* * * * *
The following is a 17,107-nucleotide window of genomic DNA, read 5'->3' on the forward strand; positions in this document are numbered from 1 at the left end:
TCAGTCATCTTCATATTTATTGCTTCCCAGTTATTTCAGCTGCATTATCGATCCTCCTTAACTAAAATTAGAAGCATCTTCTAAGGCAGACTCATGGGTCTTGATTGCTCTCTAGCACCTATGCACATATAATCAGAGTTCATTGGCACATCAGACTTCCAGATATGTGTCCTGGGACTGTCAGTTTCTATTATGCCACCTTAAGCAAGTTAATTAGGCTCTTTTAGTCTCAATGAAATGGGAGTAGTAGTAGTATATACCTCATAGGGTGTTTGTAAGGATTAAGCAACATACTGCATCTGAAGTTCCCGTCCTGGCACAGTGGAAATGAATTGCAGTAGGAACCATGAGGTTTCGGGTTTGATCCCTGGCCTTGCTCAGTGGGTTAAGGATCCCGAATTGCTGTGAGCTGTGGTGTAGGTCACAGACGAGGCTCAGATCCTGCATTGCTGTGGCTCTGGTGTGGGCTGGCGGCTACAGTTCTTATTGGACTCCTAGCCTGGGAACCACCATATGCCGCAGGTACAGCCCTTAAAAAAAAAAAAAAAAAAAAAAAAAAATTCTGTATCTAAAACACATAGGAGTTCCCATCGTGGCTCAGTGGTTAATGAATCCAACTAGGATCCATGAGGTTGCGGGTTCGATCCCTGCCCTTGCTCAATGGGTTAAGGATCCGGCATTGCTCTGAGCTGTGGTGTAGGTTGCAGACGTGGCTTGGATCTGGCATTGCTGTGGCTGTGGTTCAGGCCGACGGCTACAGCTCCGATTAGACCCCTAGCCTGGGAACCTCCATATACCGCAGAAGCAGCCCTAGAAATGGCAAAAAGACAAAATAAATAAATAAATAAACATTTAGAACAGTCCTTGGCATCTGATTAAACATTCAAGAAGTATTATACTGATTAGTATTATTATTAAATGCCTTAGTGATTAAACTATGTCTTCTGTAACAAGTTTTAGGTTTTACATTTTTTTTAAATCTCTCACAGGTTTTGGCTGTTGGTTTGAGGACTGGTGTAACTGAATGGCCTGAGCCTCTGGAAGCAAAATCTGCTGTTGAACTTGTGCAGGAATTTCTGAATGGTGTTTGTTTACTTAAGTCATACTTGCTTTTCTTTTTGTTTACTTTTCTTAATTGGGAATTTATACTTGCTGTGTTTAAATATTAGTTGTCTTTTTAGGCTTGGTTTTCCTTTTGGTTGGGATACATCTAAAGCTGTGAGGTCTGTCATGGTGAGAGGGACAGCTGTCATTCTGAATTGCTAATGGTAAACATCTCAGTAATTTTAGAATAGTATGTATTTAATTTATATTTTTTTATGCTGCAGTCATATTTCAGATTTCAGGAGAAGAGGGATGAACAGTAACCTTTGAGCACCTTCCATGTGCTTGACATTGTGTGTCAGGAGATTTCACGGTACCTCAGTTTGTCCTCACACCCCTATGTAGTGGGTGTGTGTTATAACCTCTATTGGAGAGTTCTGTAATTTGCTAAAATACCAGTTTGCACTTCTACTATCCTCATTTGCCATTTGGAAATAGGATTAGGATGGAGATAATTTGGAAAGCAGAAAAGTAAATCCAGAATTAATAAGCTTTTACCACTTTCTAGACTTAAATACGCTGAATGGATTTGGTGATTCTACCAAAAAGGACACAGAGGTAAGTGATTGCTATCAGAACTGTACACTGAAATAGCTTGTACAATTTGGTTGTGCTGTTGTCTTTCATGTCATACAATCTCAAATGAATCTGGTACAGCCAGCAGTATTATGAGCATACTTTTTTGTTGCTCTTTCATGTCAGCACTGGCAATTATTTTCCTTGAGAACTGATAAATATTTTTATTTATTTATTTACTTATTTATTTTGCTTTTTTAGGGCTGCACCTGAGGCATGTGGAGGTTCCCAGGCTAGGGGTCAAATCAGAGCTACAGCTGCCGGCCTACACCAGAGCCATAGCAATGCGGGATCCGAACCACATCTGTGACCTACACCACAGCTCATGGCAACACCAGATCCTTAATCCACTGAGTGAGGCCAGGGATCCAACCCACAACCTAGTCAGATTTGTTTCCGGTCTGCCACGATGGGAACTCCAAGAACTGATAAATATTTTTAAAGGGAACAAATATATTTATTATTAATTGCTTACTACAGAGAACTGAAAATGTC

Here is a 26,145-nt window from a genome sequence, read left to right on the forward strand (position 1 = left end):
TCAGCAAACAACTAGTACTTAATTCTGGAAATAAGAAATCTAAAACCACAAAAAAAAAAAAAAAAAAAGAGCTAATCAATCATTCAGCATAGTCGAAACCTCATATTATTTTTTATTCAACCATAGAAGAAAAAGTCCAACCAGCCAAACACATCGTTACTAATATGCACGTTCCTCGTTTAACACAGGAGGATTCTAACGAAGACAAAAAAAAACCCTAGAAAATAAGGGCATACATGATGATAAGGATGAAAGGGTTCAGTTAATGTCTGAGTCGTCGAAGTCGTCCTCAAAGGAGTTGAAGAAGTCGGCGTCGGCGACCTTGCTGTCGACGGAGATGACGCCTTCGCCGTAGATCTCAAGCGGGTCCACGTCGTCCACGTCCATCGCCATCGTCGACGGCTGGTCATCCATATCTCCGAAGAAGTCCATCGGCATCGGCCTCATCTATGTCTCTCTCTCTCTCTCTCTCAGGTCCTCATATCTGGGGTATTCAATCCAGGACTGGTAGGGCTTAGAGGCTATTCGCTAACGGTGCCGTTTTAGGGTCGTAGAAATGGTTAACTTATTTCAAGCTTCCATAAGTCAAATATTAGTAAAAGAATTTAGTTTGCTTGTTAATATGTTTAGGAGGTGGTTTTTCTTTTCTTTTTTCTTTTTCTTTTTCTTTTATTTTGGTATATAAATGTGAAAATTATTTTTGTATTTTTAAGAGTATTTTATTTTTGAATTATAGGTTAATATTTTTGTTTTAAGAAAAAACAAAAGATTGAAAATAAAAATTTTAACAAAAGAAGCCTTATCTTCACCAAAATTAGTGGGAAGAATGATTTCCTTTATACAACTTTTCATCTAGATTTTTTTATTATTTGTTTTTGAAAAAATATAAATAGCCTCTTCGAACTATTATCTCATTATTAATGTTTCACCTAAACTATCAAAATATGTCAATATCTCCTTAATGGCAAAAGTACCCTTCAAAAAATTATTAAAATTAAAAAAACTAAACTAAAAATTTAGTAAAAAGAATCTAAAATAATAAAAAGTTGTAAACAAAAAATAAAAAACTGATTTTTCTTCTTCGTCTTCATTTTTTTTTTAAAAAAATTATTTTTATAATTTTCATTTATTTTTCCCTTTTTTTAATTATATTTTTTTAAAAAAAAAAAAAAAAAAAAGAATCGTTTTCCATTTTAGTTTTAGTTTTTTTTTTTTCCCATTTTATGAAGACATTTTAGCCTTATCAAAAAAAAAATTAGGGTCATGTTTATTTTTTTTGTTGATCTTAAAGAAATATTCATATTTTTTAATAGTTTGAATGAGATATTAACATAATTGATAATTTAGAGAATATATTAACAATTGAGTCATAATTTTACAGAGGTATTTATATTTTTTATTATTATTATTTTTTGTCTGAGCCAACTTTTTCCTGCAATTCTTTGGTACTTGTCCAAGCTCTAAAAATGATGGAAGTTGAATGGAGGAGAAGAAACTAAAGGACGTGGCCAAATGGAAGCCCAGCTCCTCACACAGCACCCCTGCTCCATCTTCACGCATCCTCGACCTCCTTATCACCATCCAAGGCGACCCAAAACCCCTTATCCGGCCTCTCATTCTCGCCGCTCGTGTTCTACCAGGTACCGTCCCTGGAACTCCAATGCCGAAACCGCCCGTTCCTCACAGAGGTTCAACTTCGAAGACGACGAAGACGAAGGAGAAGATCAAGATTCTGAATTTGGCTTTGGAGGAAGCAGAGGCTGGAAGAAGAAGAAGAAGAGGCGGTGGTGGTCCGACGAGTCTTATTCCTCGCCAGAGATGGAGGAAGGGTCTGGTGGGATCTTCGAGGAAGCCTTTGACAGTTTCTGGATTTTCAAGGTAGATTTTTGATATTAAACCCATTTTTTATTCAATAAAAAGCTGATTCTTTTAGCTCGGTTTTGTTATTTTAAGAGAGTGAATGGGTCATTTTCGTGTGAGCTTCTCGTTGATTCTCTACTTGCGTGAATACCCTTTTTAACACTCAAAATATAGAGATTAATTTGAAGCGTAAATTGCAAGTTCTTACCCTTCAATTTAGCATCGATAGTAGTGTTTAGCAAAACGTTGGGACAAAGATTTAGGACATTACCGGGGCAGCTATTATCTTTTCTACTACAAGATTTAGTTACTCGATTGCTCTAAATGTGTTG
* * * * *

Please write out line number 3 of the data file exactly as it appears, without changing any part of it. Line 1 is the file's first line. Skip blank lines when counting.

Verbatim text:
Here is a 26,145-nt window from a genome sequence, read left to right on the forward strand (position 1 = left end):